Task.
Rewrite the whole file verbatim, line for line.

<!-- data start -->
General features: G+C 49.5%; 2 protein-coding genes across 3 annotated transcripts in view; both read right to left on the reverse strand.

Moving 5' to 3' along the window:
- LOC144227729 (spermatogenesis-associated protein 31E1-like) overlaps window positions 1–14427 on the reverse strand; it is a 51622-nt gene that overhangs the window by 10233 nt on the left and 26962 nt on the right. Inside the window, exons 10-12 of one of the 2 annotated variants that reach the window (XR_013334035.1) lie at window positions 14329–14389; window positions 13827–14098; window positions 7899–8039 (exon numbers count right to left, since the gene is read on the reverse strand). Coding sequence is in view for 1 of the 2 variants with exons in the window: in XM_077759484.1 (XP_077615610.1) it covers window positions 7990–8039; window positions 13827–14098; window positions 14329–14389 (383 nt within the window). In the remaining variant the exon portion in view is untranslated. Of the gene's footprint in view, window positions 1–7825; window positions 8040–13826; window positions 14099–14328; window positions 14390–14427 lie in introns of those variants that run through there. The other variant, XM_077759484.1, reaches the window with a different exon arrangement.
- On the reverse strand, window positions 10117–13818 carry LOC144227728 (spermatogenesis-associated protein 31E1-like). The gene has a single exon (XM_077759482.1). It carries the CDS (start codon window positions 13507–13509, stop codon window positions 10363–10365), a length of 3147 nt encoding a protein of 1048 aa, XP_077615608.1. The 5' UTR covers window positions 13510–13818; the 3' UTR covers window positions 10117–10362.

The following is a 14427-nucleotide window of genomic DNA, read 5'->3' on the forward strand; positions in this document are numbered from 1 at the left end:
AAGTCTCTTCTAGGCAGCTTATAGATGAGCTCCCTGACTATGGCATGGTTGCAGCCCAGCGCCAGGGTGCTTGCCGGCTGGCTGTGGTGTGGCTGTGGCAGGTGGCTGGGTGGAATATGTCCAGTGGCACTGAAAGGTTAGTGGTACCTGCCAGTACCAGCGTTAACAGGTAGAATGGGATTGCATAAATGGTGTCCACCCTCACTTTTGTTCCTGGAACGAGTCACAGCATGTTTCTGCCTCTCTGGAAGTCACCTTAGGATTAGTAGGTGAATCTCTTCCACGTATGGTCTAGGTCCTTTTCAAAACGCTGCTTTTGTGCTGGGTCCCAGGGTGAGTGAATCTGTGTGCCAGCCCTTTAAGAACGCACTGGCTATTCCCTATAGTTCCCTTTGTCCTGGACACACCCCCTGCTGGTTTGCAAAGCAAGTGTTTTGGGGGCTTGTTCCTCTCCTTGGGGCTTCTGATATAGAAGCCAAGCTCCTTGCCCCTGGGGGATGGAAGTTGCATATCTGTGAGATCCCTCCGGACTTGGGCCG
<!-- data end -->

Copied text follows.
General features: G+C 49.5%; 2 protein-coding genes across 3 annotated transcripts in view; both read right to left on the reverse strand.

Moving 5' to 3' along the window:
- LOC144227729 (spermatogenesis-associated protein 31E1-like) overlaps window positions 1–14427 on the reverse strand; it is a 51622-nt gene that overhangs the window by 10233 nt on the left and 26962 nt on the right. Inside the window, exons 10-12 of one of the 2 annotated variants that reach the window (XR_013334035.1) lie at window positions 14329–14389; window positions 13827–14098; window positions 7899–8039 (exon numbers count right to left, since the gene is read on the reverse strand). Coding sequence is in view for 1 of the 2 variants with exons in the window: in XM_077759484.1 (XP_077615610.1) it covers window positions 7990–8039; window positions 13827–14098; window positions 14329–14389 (383 nt within the window). In the remaining variant the exon portion in view is untranslated. Of the gene's footprint in view, window positions 1–7825; window positions 8040–13826; window positions 14099–14328; window positions 14390–14427 lie in introns of those variants that run through there. The other variant, XM_077759484.1, reaches the window with a different exon arrangement.
- On the reverse strand, window positions 10117–13818 carry LOC144227728 (spermatogenesis-associated protein 31E1-like). The gene has a single exon (XM_077759482.1). It carries the CDS (start codon window positions 13507–13509, stop codon window positions 10363–10365), a length of 3147 nt encoding a protein of 1048 aa, XP_077615608.1. The 5' UTR covers window positions 13510–13818; the 3' UTR covers window positions 10117–10362.

The following is a 14427-nucleotide window of genomic DNA, read 5'->3' on the forward strand; positions in this document are numbered from 1 at the left end:
AAGTCTCTTCTAGGCAGCTTATAGATGAGCTCCCTGACTATGGCATGGTTGCAGCCCAGCGCCAGGGTGCTTGCCGGCTGGCTGTGGTGTGGCTGTGGCAGGTGGCTGGGTGGAATATGTCCAGTGGCACTGAAAGGTTAGTGGTACCTGCCAGTACCAGCGTTAACAGGTAGAATGGGATTGCATAAATGGTGTCCACCCTCACTTTTGTTCCTGGAACGAGTCACAGCATGTTTCTGCCTCTCTGGAAGTCACCTTAGGATTAGTAGGTGAATCTCTTCCACGTATGGTCTAGGTCCTTTTCAAAACGCTGCTTTTGTGCTGGGTCCCAGGGTGAGTGAATCTGTGTGCCAGCCCTTTAAGAACGCACTGGCTATTCCCTATAGTTCCCTTTGTCCTGGACACACCCCCTGCTGGTTTGCAAAGCAAGTGTTTTGGGGGCTTGTTCCTCTCCTTGGGGCTTCTGATATAGAAGCCAAGCTCCTTGCCCCTGGGGGATGGAAGTTGCATATCTGTGAGATCCCTCCGGACTTGGGCCG